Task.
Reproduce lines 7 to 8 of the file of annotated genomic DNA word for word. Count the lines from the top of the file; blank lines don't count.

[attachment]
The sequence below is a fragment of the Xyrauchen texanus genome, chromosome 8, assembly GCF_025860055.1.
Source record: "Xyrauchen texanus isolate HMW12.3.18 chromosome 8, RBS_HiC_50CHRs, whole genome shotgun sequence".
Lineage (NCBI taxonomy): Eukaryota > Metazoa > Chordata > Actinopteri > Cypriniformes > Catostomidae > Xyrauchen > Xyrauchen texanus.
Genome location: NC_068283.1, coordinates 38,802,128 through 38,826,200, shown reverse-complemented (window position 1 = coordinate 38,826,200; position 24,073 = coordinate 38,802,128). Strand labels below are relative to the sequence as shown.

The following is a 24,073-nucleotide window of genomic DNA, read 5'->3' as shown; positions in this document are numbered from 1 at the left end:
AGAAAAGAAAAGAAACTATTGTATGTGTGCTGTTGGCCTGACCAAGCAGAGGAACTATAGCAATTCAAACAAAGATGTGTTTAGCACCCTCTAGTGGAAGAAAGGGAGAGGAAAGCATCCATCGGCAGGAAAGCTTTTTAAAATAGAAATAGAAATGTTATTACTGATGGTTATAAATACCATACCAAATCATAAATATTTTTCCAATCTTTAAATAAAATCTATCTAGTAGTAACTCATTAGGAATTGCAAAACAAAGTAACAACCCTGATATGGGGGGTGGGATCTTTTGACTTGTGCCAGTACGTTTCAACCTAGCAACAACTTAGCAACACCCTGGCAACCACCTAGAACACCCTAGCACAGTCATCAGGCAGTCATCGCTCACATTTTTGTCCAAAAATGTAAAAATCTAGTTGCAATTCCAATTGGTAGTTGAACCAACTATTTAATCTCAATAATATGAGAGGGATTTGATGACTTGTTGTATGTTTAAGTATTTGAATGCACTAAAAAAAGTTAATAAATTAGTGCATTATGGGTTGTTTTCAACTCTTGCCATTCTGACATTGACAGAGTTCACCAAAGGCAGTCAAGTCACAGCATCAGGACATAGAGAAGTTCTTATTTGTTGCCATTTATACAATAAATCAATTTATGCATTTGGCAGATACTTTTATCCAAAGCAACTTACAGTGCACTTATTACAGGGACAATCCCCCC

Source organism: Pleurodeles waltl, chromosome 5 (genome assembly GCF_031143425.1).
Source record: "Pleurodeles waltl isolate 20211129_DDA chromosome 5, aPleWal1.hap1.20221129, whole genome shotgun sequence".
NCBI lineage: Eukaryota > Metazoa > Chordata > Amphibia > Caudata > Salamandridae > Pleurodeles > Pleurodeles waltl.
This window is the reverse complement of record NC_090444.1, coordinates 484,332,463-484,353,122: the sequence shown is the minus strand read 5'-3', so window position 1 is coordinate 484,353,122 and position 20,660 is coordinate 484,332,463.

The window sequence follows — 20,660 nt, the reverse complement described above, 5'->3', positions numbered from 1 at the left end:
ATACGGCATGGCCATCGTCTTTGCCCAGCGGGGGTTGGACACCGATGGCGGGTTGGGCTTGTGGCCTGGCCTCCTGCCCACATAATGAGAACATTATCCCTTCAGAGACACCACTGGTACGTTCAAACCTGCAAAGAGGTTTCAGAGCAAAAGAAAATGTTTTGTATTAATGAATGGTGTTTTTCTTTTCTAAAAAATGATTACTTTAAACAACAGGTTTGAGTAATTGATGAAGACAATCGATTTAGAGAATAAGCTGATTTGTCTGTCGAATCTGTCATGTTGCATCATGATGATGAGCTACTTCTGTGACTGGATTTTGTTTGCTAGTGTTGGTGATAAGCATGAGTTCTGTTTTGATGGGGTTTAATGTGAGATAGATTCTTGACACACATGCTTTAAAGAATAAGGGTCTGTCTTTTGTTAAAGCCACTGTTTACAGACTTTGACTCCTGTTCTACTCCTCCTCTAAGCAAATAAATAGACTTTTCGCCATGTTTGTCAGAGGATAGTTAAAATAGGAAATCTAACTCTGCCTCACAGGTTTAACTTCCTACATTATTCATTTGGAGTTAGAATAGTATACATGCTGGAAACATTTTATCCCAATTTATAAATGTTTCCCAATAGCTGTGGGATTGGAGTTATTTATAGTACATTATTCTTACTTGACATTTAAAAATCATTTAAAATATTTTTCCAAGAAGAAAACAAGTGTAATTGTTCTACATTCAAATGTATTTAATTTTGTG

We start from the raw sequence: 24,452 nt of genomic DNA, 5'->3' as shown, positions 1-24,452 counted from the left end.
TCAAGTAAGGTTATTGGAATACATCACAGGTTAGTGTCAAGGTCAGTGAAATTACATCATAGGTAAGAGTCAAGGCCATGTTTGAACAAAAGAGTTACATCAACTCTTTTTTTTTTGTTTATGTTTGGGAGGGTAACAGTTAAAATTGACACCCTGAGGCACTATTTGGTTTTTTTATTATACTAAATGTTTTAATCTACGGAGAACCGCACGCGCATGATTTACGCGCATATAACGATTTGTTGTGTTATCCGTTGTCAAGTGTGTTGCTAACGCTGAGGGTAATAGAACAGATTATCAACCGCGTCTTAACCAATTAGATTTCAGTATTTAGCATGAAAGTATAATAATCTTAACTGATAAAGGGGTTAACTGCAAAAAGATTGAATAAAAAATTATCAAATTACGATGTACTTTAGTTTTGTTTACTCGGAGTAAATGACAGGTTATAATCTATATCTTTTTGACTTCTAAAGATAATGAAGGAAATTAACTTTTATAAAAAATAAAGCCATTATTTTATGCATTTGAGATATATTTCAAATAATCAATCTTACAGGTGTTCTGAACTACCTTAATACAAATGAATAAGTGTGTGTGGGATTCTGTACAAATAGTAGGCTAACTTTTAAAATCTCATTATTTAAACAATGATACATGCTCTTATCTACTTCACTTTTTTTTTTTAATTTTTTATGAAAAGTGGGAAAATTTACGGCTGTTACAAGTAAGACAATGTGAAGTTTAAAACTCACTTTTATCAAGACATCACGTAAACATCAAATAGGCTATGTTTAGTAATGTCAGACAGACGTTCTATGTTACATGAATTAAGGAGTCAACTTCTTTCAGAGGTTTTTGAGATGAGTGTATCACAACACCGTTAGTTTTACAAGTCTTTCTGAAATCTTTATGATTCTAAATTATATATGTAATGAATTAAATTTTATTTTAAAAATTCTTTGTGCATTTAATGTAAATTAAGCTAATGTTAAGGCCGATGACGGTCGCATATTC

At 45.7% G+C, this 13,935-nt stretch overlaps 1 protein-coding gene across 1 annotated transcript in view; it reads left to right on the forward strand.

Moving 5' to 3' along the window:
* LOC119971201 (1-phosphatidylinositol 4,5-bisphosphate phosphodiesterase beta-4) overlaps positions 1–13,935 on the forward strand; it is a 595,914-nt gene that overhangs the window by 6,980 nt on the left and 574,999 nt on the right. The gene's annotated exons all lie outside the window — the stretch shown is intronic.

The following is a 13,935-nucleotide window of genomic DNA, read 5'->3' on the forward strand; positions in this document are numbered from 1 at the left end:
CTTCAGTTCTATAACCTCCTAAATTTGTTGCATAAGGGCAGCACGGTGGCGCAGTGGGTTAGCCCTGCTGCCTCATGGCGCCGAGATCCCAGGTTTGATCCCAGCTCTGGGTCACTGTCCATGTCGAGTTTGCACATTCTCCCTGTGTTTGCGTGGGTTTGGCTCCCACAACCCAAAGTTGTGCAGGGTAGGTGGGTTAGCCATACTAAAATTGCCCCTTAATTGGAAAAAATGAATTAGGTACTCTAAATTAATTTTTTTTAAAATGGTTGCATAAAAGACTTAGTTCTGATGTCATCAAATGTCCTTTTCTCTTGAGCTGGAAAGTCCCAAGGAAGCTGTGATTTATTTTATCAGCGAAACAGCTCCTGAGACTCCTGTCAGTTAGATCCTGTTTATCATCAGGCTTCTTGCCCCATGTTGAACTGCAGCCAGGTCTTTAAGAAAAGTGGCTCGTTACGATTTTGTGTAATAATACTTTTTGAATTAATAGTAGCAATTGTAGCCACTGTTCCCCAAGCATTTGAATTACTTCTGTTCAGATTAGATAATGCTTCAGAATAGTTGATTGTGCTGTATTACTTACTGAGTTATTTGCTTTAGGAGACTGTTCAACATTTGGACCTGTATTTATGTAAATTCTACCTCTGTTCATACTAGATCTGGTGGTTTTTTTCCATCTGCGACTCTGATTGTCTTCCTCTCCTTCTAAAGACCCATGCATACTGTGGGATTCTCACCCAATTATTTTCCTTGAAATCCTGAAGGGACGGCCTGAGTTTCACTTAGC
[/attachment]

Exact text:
Source organism: Pleurodeles waltl, chromosome 5 (genome assembly GCF_031143425.1).
Source record: "Pleurodeles waltl isolate 20211129_DDA chromosome 5, aPleWal1.hap1.20221129, whole genome shotgun sequence".